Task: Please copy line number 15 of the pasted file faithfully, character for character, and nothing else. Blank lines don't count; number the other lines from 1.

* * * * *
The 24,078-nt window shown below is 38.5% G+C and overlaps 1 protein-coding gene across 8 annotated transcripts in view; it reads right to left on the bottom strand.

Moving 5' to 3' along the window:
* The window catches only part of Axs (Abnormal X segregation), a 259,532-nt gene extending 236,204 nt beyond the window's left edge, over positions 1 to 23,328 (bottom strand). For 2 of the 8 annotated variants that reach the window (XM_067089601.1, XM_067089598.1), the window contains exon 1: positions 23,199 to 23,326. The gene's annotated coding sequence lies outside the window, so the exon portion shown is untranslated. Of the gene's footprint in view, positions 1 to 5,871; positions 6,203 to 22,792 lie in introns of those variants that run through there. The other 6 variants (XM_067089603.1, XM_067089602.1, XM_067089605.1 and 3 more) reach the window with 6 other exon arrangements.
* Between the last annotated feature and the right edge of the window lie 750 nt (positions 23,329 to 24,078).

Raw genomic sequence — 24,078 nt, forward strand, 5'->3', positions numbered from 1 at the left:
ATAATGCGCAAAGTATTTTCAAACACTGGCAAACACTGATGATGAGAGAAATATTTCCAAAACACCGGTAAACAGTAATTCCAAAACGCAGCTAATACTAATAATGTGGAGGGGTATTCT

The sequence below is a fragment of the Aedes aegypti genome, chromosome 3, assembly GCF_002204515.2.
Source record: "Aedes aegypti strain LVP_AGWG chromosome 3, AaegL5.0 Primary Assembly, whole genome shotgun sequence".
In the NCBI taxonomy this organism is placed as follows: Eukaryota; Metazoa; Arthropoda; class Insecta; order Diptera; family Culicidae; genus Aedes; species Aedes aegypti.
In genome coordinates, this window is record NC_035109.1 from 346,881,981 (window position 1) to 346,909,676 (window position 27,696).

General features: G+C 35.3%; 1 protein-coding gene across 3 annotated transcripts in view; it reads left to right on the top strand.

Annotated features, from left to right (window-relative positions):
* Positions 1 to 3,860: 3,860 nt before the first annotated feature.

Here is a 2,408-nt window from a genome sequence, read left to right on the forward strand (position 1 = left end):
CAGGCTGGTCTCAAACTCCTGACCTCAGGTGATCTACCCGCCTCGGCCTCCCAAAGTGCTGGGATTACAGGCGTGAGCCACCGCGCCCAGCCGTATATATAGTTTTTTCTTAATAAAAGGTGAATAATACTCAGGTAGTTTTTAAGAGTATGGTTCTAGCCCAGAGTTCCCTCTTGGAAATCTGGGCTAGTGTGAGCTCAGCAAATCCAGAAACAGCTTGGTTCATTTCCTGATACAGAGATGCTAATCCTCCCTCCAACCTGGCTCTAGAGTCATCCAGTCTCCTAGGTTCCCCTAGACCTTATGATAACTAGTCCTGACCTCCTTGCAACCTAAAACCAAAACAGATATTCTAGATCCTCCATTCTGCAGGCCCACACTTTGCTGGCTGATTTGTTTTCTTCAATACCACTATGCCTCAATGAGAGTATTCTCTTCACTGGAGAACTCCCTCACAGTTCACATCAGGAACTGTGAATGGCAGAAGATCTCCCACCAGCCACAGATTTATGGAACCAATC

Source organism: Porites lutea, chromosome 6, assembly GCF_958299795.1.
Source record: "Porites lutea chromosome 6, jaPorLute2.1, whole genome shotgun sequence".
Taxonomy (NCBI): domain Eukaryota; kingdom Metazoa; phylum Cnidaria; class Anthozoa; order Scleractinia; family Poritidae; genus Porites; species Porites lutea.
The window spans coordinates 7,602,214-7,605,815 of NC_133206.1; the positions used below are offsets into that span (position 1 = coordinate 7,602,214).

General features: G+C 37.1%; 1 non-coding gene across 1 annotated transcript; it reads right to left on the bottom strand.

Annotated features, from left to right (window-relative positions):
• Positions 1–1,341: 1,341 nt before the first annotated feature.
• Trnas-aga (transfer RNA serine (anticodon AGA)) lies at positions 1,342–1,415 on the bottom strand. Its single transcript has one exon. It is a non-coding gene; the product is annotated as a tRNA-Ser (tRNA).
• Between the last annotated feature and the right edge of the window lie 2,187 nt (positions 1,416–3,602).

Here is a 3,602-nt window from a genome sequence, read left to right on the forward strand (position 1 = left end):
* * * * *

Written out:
CAGGCTGGTCTCAAACTCCTGACCTCAGGTGATCTACCCGCCTCGGCCTCCCAAAGTGCTGGGATTACAGGCGTGAGCCACCGCGCCCAGCCGTATATATAGTTTTTTCTTAATAAAAGGTGAATAATACTCAGGTAGTTTTTAAGAGTATGGTTCTAGCCCAGAGTTCCCTCTTGGAAATCTGGGCTAGTGTGAGCTCAGCAAATCCAGAAACAGCTTGGTTCATTTCCTGATACAGAGATGCTAATCCTCCCTCCAACCTGGCTCTAGAGTCATCCAGTCTCCTAGGTTCCCCTAGACCTTATGATAACTAGTCCTGACCTCCTTGCAACCTAAAACCAAAACAGATATTCTAGATCCTCCATTCTGCAGGCCCACACTTTGCTGGCTGATTTGTTTTCTTCAATACCACTATGCCTCAATGAGAGTATTCTCTTCACTGGAGAACTCCCTCACAGTTCACATCAGGAACTGTGAATGGCAGAAGATCTCCCACCAGCCACAGATTTATGGAACCAATC